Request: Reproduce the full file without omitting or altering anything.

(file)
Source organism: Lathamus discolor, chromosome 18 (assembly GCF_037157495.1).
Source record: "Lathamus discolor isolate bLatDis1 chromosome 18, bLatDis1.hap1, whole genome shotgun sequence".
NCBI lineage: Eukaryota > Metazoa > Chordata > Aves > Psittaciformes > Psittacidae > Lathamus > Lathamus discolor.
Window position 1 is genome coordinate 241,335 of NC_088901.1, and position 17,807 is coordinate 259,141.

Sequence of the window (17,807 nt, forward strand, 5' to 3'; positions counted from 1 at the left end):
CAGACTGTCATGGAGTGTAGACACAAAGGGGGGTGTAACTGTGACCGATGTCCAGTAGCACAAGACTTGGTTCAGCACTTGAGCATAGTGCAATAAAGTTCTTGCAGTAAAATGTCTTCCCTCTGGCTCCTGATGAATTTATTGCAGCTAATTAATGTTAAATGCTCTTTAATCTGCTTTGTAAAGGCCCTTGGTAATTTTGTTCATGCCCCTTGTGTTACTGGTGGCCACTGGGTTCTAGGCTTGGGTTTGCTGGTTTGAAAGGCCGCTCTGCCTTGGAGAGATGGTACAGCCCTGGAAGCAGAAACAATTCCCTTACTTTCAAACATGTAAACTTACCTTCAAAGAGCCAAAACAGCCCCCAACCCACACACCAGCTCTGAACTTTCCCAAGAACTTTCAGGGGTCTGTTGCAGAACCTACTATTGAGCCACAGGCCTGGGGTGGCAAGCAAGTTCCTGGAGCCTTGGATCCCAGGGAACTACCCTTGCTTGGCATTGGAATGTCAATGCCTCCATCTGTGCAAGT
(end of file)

Source organism: Lathamus discolor, chromosome 18 (assembly GCF_037157495.1).
Source record: "Lathamus discolor isolate bLatDis1 chromosome 18, bLatDis1.hap1, whole genome shotgun sequence".
NCBI lineage: Eukaryota > Metazoa > Chordata > Aves > Psittaciformes > Psittacidae > Lathamus > Lathamus discolor.
Window position 1 is genome coordinate 241,335 of NC_088901.1, and position 17,807 is coordinate 259,141.

Sequence of the window (17,807 nt, forward strand, 5' to 3'; positions counted from 1 at the left end):
CAGACTGTCATGGAGTGTAGACACAAAGGGGGGTGTAACTGTGACCGATGTCCAGTAGCACAAGACTTGGTTCAGCACTTGAGCATAGTGCAATAAAGTTCTTGCAGTAAAATGTCTTCCCTCTGGCTCCTGATGAATTTATTGCAGCTAATTAATGTTAAATGCTCTTTAATCTGCTTTGTAAAGGCCCTTGGTAATTTTGTTCATGCCCCTTGTGTTACTGGTGGCCACTGGGTTCTAGGCTTGGGTTTGCTGGTTTGAAAGGCCGCTCTGCCTTGGAGAGATGGTACAGCCCTGGAAGCAGAAACAATTCCCTTACTTTCAAACATGTAAACTTACCTTCAAAGAGCCAAAACAGCCCCCAACCCACACACCAGCTCTGAACTTTCCCAAGAACTTTCAGGGGTCTGTTGCAGAACCTACTATTGAGCCACAGGCCTGGGGTGGCAAGCAAGTTCCTGGAGCCTTGGATCCCAGGGAACTACCCTTGCTTGGCATTGGAATGTCAATGCCTCCATCTGTGCAAGT